Greed stems from an innate response to the highly competitive world that is society. Greed is the opposite of moderation.
Developing a sense of moderation comes from understanding that "ideally" rarely happens. Looking at your venture and looking at the progress made with an idea of "Hey, I may not be all the way up but at least I'm up!" You've made a solid gain and better yet, you get to keep it.
The degree of risk involved with any endeavor comes with it a certain fear of regret; regret is probably the main factor fueling greed. Greedy actions are a byproduct of the fear of failure. The fear of not attaining a goal fuels a want for more- it distorts and stretches your original vision of success.
How can we live a life free from the fear of regret? In short: mindfulness
In a more structured sense, living free from fear comes by adequately structuring yourself in reference to your situation. Let's look back at greed. We've established that greed is a byproduct of fear. Now let's look at a venture where we want to increase our acquisitiveness. The first step should be in looking for an earning that yields a solid return but not exactly a jackpot. Mindful awareness allows you to conceptualize a realistic outcome based on your current influencers.
Mindful Awareness is a buffer between stimuli that lets you get a feel for your surroundings.
It's crucial that you decide in advance what gain you want from a venture, and when you get it, get out. Understanding what is enough is the first step to controlling greed. As we've discussed, fear is the main reason why this question becomes a challenge - however much one has, one wants more.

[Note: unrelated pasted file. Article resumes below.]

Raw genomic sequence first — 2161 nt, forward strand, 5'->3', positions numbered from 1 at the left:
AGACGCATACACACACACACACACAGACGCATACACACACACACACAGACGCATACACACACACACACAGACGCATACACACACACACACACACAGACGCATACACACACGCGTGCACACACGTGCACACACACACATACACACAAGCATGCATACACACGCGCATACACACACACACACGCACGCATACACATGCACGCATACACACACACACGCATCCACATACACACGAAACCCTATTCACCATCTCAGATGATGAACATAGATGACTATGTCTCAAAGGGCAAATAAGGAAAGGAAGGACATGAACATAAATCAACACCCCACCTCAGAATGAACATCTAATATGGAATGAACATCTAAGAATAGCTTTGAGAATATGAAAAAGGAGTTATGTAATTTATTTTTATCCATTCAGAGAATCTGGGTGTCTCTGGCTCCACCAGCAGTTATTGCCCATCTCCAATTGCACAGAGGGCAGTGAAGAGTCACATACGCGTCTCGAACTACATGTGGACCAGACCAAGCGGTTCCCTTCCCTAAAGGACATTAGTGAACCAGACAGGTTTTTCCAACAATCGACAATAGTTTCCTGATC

There are many events where starting and ending positions are clearly seen, felt, and understood. In sports for example, when the timer goes off and the end game screen appears, there is no doubt in the player's head that the game is over. There's no use in expending more energy - the end is clear.
In the day to day, this becomes slightly less clear of a threshold; limited clear break points exist. This requires us to call our own endings. This technique takes a lot of time to become well versed in but due to the nature of the challenge, I recommend pulling the breaks as early as possible. Explicitly labeling your goals is a tool that provides very good structure in knowing when it’s a good time to "call it a day.”
Thanks for reading! If you enjoyed this post, please leave a comment below and subscribe to our newsletter. You can also read more articles here.
This blog post was written by Isaias Garcia. If you enjoyed the article, have any questions or just want to connect you can contact him on Twitter or send him a direct email at email@example.com.
Thanks for reading!
Comments will be approved before showing up.